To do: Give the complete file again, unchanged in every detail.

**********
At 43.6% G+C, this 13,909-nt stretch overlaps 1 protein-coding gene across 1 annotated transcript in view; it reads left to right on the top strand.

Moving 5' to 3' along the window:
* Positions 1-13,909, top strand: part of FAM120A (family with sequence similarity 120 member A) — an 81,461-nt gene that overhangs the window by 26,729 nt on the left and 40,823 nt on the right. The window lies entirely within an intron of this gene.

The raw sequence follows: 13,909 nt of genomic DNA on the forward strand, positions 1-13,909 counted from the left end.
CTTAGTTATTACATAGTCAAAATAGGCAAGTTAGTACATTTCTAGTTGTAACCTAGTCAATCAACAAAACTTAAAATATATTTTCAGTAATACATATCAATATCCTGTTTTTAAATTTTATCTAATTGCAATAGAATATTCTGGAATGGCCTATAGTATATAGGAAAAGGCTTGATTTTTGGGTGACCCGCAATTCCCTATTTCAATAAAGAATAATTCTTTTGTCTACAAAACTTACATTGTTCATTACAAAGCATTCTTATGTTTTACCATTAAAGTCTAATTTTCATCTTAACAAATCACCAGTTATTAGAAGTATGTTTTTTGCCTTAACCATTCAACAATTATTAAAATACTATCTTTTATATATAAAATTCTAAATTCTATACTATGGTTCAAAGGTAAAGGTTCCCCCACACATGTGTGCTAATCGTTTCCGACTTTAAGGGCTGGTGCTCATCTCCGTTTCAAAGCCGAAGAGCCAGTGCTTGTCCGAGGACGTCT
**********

At 43.6% G+C, this 13,909-nt stretch overlaps 1 protein-coding gene across 1 annotated transcript in view; it reads left to right on the top strand.

Moving 5' to 3' along the window:
* Positions 1-13,909, top strand: part of FAM120A (family with sequence similarity 120 member A) — an 81,461-nt gene that overhangs the window by 26,729 nt on the left and 40,823 nt on the right. The window lies entirely within an intron of this gene.

The raw sequence follows: 13,909 nt of genomic DNA on the forward strand, positions 1-13,909 counted from the left end.
CTTAGTTATTACATAGTCAAAATAGGCAAGTTAGTACATTTCTAGTTGTAACCTAGTCAATCAACAAAACTTAAAATATATTTTCAGTAATACATATCAATATCCTGTTTTTAAATTTTATCTAATTGCAATAGAATATTCTGGAATGGCCTATAGTATATAGGAAAAGGCTTGATTTTTGGGTGACCCGCAATTCCCTATTTCAATAAAGAATAATTCTTTTGTCTACAAAACTTACATTGTTCATTACAAAGCATTCTTATGTTTTACCATTAAAGTCTAATTTTCATCTTAACAAATCACCAGTTATTAGAAGTATGTTTTTTGCCTTAACCATTCAACAATTATTAAAATACTATCTTTTATATATAAAATTCTAAATTCTATACTATGGTTCAAAGGTAAAGGTTCCCCCACACATGTGTGCTAATCGTTTCCGACTTTAAGGGCTGGTGCTCATCTCCGTTTCAAAGCCGAAGAGCCAGTGCTTGTCCGAGGACGTCT